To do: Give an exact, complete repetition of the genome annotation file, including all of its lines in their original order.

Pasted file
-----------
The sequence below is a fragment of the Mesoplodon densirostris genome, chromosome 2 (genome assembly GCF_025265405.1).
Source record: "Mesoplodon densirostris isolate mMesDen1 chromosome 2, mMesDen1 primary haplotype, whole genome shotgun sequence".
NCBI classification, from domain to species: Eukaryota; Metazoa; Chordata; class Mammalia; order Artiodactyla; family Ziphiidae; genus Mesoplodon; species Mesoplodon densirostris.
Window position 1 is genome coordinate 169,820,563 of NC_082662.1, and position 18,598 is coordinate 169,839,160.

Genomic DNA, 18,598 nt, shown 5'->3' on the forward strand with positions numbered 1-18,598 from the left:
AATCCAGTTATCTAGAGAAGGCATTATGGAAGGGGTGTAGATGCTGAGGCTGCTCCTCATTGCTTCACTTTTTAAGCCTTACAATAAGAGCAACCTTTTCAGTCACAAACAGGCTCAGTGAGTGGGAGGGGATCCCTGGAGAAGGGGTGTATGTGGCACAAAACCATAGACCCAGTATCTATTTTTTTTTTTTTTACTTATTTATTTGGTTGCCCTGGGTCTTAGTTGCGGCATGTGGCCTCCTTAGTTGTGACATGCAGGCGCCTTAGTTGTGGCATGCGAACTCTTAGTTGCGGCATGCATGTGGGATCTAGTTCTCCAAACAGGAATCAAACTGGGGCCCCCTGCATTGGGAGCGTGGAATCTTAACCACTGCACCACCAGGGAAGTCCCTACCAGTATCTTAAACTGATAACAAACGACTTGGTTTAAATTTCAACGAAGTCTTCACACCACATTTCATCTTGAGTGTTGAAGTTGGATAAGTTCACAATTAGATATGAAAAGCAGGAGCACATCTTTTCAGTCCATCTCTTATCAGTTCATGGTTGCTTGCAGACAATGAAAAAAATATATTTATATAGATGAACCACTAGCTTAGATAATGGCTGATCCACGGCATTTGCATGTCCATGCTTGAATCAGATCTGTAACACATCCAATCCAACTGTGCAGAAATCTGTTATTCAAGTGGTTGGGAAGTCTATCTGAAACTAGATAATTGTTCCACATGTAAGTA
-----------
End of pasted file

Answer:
The sequence below is a fragment of the Mesoplodon densirostris genome, chromosome 2 (genome assembly GCF_025265405.1).
Source record: "Mesoplodon densirostris isolate mMesDen1 chromosome 2, mMesDen1 primary haplotype, whole genome shotgun sequence".
NCBI classification, from domain to species: Eukaryota; Metazoa; Chordata; class Mammalia; order Artiodactyla; family Ziphiidae; genus Mesoplodon; species Mesoplodon densirostris.
Window position 1 is genome coordinate 169,820,563 of NC_082662.1, and position 18,598 is coordinate 169,839,160.

Genomic DNA, 18,598 nt, shown 5'->3' on the forward strand with positions numbered 1-18,598 from the left:
AATCCAGTTATCTAGAGAAGGCATTATGGAAGGGGTGTAGATGCTGAGGCTGCTCCTCATTGCTTCACTTTTTAAGCCTTACAATAAGAGCAACCTTTTCAGTCACAAACAGGCTCAGTGAGTGGGAGGGGATCCCTGGAGAAGGGGTGTATGTGGCACAAAACCATAGACCCAGTATCTATTTTTTTTTTTTTTACTTATTTATTTGGTTGCCCTGGGTCTTAGTTGCGGCATGTGGCCTCCTTAGTTGTGACATGCAGGCGCCTTAGTTGTGGCATGCGAACTCTTAGTTGCGGCATGCATGTGGGATCTAGTTCTCCAAACAGGAATCAAACTGGGGCCCCCTGCATTGGGAGCGTGGAATCTTAACCACTGCACCACCAGGGAAGTCCCTACCAGTATCTTAAACTGATAACAAACGACTTGGTTTAAATTTCAACGAAGTCTTCACACCACATTTCATCTTGAGTGTTGAAGTTGGATAAGTTCACAATTAGATATGAAAAGCAGGAGCACATCTTTTCAGTCCATCTCTTATCAGTTCATGGTTGCTTGCAGACAATGAAAAAAATATATTTATATAGATGAACCACTAGCTTAGATAATGGCTGATCCACGGCATTTGCATGTCCATGCTTGAATCAGATCTGTAACACATCCAATCCAACTGTGCAGAAATCTGTTATTCAAGTGGTTGGGAAGTCTATCTGAAACTAGATAATTGTTCCACATGTAAGTA